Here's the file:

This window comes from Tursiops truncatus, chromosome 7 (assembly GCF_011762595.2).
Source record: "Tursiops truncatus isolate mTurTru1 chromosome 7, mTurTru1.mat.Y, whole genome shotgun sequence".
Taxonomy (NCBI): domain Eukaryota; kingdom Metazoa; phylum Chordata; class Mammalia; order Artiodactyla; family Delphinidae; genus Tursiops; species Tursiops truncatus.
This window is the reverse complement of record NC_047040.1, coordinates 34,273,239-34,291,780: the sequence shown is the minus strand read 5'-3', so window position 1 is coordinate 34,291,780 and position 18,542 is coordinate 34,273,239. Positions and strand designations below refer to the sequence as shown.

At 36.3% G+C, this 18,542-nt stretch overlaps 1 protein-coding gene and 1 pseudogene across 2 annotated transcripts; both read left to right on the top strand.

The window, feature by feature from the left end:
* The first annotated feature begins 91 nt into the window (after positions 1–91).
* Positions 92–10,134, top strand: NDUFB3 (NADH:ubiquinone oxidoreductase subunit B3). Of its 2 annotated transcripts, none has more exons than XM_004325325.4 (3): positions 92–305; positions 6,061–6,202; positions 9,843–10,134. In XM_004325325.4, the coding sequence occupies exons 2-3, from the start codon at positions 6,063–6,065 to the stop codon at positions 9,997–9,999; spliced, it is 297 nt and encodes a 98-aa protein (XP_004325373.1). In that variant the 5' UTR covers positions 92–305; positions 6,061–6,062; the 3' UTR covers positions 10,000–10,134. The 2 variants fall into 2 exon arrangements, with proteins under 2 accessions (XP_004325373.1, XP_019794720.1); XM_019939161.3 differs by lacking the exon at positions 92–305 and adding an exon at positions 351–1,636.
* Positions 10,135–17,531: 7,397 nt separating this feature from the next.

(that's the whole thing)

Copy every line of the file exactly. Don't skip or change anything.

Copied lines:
This window comes from Tursiops truncatus, chromosome 7 (assembly GCF_011762595.2).
Source record: "Tursiops truncatus isolate mTurTru1 chromosome 7, mTurTru1.mat.Y, whole genome shotgun sequence".
Taxonomy (NCBI): domain Eukaryota; kingdom Metazoa; phylum Chordata; class Mammalia; order Artiodactyla; family Delphinidae; genus Tursiops; species Tursiops truncatus.
This window is the reverse complement of record NC_047040.1, coordinates 34,273,239-34,291,780: the sequence shown is the minus strand read 5'-3', so window position 1 is coordinate 34,291,780 and position 18,542 is coordinate 34,273,239. Positions and strand designations below refer to the sequence as shown.

At 36.3% G+C, this 18,542-nt stretch overlaps 1 protein-coding gene and 1 pseudogene across 2 annotated transcripts; both read left to right on the top strand.

The window, feature by feature from the left end:
* The first annotated feature begins 91 nt into the window (after positions 1–91).
* Positions 92–10,134, top strand: NDUFB3 (NADH:ubiquinone oxidoreductase subunit B3). Of its 2 annotated transcripts, none has more exons than XM_004325325.4 (3): positions 92–305; positions 6,061–6,202; positions 9,843–10,134. In XM_004325325.4, the coding sequence occupies exons 2-3, from the start codon at positions 6,063–6,065 to the stop codon at positions 9,997–9,999; spliced, it is 297 nt and encodes a 98-aa protein (XP_004325373.1). In that variant the 5' UTR covers positions 92–305; positions 6,061–6,062; the 3' UTR covers positions 10,000–10,134. The 2 variants fall into 2 exon arrangements, with proteins under 2 accessions (XP_004325373.1, XP_019794720.1); XM_019939161.3 differs by lacking the exon at positions 92–305 and adding an exon at positions 351–1,636.
* Positions 10,135–17,531: 7,397 nt separating this feature from the next.